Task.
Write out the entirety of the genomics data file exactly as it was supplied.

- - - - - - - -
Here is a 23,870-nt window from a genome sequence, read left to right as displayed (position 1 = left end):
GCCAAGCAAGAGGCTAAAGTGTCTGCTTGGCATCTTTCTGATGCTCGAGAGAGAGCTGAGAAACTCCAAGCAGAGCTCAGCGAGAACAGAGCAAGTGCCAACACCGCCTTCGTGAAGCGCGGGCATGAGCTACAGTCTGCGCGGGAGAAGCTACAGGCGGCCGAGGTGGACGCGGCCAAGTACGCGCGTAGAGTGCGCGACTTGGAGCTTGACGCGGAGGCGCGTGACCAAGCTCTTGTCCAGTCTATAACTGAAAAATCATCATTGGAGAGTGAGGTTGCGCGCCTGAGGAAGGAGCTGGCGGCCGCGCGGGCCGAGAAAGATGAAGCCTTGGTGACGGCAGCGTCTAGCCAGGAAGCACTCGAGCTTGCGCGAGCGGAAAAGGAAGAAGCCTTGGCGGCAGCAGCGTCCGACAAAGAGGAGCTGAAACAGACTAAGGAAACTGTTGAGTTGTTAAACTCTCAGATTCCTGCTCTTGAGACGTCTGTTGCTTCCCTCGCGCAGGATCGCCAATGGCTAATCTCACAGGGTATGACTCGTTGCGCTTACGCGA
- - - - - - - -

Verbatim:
Here is a 23,870-nt window from a genome sequence, read left to right as displayed (position 1 = left end):
GCCAAGCAAGAGGCTAAAGTGTCTGCTTGGCATCTTTCTGATGCTCGAGAGAGAGCTGAGAAACTCCAAGCAGAGCTCAGCGAGAACAGAGCAAGTGCCAACACCGCCTTCGTGAAGCGCGGGCATGAGCTACAGTCTGCGCGGGAGAAGCTACAGGCGGCCGAGGTGGACGCGGCCAAGTACGCGCGTAGAGTGCGCGACTTGGAGCTTGACGCGGAGGCGCGTGACCAAGCTCTTGTCCAGTCTATAACTGAAAAATCATCATTGGAGAGTGAGGTTGCGCGCCTGAGGAAGGAGCTGGCGGCCGCGCGGGCCGAGAAAGATGAAGCCTTGGTGACGGCAGCGTCTAGCCAGGAAGCACTCGAGCTTGCGCGAGCGGAAAAGGAAGAAGCCTTGGCGGCAGCAGCGTCCGACAAAGAGGAGCTGAAACAGACTAAGGAAACTGTTGAGTTGTTAAACTCTCAGATTCCTGCTCTTGAGACGTCTGTTGCTTCCCTCGCGCAGGATCGCCAATGGCTAATCTCACAGGGTATGACTCGTTGCGCTTACGCGA